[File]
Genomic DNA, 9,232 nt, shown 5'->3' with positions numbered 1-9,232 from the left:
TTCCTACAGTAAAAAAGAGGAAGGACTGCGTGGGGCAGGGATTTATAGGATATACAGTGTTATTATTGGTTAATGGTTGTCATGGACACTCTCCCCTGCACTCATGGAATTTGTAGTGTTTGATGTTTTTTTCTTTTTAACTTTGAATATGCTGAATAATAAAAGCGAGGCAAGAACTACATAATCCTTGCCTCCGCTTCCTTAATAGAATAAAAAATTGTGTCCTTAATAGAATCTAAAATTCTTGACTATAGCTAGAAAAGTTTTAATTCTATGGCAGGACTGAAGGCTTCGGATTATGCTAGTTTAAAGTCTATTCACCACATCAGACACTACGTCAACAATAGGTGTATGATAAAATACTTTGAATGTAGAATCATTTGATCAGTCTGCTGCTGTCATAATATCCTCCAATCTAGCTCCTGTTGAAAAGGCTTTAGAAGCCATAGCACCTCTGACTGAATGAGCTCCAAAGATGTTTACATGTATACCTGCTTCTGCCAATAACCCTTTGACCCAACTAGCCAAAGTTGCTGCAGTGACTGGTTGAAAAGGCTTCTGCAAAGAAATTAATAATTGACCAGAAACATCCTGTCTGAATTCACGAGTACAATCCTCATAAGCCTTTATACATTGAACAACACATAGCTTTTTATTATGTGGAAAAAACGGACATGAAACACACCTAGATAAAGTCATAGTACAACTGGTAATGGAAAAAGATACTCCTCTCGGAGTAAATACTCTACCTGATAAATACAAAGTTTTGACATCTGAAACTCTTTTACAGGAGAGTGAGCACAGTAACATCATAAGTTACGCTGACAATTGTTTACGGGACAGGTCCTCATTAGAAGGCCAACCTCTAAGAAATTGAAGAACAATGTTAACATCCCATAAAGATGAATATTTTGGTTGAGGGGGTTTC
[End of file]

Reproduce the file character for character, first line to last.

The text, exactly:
Genomic DNA, 9,232 nt, shown 5'->3' with positions numbered 1-9,232 from the left:
TTCCTACAGTAAAAAAGAGGAAGGACTGCGTGGGGCAGGGATTTATAGGATATACAGTGTTATTATTGGTTAATGGTTGTCATGGACACTCTCCCCTGCACTCATGGAATTTGTAGTGTTTGATGTTTTTTTCTTTTTAACTTTGAATATGCTGAATAATAAAAGCGAGGCAAGAACTACATAATCCTTGCCTCCGCTTCCTTAATAGAATAAAAAATTGTGTCCTTAATAGAATCTAAAATTCTTGACTATAGCTAGAAAAGTTTTAATTCTATGGCAGGACTGAAGGCTTCGGATTATGCTAGTTTAAAGTCTATTCACCACATCAGACACTACGTCAACAATAGGTGTATGATAAAATACTTTGAATGTAGAATCATTTGATCAGTCTGCTGCTGTCATAATATCCTCCAATCTAGCTCCTGTTGAAAAGGCTTTAGAAGCCATAGCACCTCTGACTGAATGAGCTCCAAAGATGTTTACATGTATACCTGCTTCTGCCAATAACCCTTTGACCCAACTAGCCAAAGTTGCTGCAGTGACTGGTTGAAAAGGCTTCTGCAAAGAAATTAATAATTGACCAGAAACATCCTGTCTGAATTCACGAGTACAATCCTCATAAGCCTTTATACATTGAACAACACATAGCTTTTTATTATGTGGAAAAAACGGACATGAAACACACCTAGATAAAGTCATAGTACAACTGGTAATGGAAAAAGATACTCCTCTCGGAGTAAATACTCTACCTGATAAATACAAAGTTTTGACATCTGAAACTCTTTTACAGGAGAGTGAGCACAGTAACATCATAAGTTACGCTGACAATTGTTTACGGGACAGGTCCTCATTAGAAGGCCAACCTCTAAGAAATTGAAGAACAATGTTAACATCCCATAAAGATGAATATTTTGGTTGAGGGGGTTTC